Light and fluffy, this no-bake mango soufflé is a delightful dessert. It is so feathery light that as soon as you put it in your mouth, it almost immediately disappears.
Really! I am not joking. You have to try it. This recipe is super easy. The base for the soufflé is mango pulp and milk cream beaten with egg yolks. The fluffiness comes from perfectly beaten egg whites. I give my soufflé an Indian twist by adding some green cardamom powder. With pistachios and rose petals as garnishing, it looks like a royal dessert!
This is a no-bake soufflé recipe. I sometimes get asked if it is safe to egg whites raw. Well, for one, it totally is and two, in this recipe, the egg whites are beaten until they form stiff peaks, which actually kind of cooks them.
Also, unlike a no-bake mousse, I don’t use gelatine in the recipe. I beat the egg yolks with the mango pulp and milk cream which gives it a firm gelatinous base. You can also use chia seeds to get a gelatinous base.
Since we are currently in Angola, our mango season has reversed and we have fresh mangoes in January! What a blessing! I can enjoy them in India in May-June-July and in Dec-Jan-Feb here. It’s not like we have a short season of mango but there are so many ways to enjoy a mango that it feels short even when you have TWO mango seasons! 🙂 As the season starts, first comes the raw mango, which is great as a summer cooler and then comes the king of all fruits the ripe mango! While they are still new, they are great for mango shakes as they aren’t very sweet yet. In peak season, they are at their best — sweet, fleshy, and just so sinful. You can never stop at one mango.
While mango is a summer fruit, it produces heat in the body. In Ayurveda, mango is said to have a “hot taseer” which loosely will translate to property. An old Indian kitchen trick to correct that is to soak the mango in water for 6-8 hours before feasting on them. During summers, I remember, mummy would soak some 15-20 mangoes each day in a bucket full of water for us to enjoy after coming back from school and after dinner!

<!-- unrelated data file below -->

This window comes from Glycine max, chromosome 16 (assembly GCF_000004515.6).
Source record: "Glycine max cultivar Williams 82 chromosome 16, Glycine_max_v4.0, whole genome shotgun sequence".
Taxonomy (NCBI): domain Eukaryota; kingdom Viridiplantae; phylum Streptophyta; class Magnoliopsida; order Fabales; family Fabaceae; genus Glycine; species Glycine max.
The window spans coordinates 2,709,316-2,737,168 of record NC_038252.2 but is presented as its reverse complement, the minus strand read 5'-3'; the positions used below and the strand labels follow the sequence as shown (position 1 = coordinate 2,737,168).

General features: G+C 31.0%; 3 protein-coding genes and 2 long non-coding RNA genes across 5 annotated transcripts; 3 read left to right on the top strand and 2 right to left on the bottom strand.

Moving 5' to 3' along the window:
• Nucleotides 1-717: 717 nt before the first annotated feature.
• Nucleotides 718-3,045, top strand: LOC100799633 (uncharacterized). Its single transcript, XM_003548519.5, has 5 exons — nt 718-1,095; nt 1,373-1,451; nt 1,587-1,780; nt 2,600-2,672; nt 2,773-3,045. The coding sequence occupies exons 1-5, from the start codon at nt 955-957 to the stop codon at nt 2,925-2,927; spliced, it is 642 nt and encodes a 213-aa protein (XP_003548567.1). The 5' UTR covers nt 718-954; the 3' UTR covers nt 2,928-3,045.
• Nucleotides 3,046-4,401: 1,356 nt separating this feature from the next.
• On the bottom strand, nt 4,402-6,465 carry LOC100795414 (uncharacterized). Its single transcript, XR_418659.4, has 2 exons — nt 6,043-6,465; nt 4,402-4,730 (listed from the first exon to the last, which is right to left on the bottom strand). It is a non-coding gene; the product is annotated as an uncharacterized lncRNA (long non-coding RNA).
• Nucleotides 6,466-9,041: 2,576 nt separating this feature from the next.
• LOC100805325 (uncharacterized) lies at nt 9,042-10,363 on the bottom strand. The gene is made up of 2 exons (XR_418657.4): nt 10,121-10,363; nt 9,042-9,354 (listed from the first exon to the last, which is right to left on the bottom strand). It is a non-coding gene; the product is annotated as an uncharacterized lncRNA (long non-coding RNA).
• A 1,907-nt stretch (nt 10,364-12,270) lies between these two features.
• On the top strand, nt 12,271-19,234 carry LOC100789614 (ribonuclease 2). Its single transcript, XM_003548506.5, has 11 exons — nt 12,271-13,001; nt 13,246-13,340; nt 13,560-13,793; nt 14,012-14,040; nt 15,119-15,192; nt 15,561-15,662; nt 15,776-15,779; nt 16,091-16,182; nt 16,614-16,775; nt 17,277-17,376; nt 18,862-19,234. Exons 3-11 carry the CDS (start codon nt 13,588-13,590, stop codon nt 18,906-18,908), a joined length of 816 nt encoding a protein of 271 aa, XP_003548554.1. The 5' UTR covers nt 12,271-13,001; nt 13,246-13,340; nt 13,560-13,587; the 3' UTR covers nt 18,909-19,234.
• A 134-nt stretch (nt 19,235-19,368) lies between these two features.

For last one month I’ve been enjoying them in all forms — just as is, in drinks, in desserts, and also in savoury dishes. I am also planning to freeze some mango pulp to enjoy some of these recipes in winters too. If you like this recipe, please take a moment to rate it and/or leave your comments at the end of the blog. It will really encourage me to keep exploring, learning and improving.
No-Bake Mango soufflé recipe
Ingredients (1cup = 240ml; 1tbsp = 15ml; 1tsp = 5ml)
- 2 cups fresh mango pulp
- ¼ cup castor sugar , more if you like it sweeter or if the mangoes are not naturally sweet enough
- 100 ml milk cream
- 1 tsp vanilla essence
- 2 egg whites
- 2 egg yolks
- 1 tsp green cardamom powder
- 8-10 pistachios
- rose petals
- In a bowl mix and whip together cream, vanilla essence and sugar.
- Add in mango pulp and cardamom powder and whip together again until well combined.
- Separate the eggs. Put the yolks in the mango mixture and whites in a separate bowl. Whip the egg whites until they form stiff peaks. Takes about 3-4 minutes.
- Whip the mango puree with egg yolks until well combined.
- Now fold in the mango puree mixture into the foamy egg white. Take care to just combine them with a spatula and not to whip them with the beater.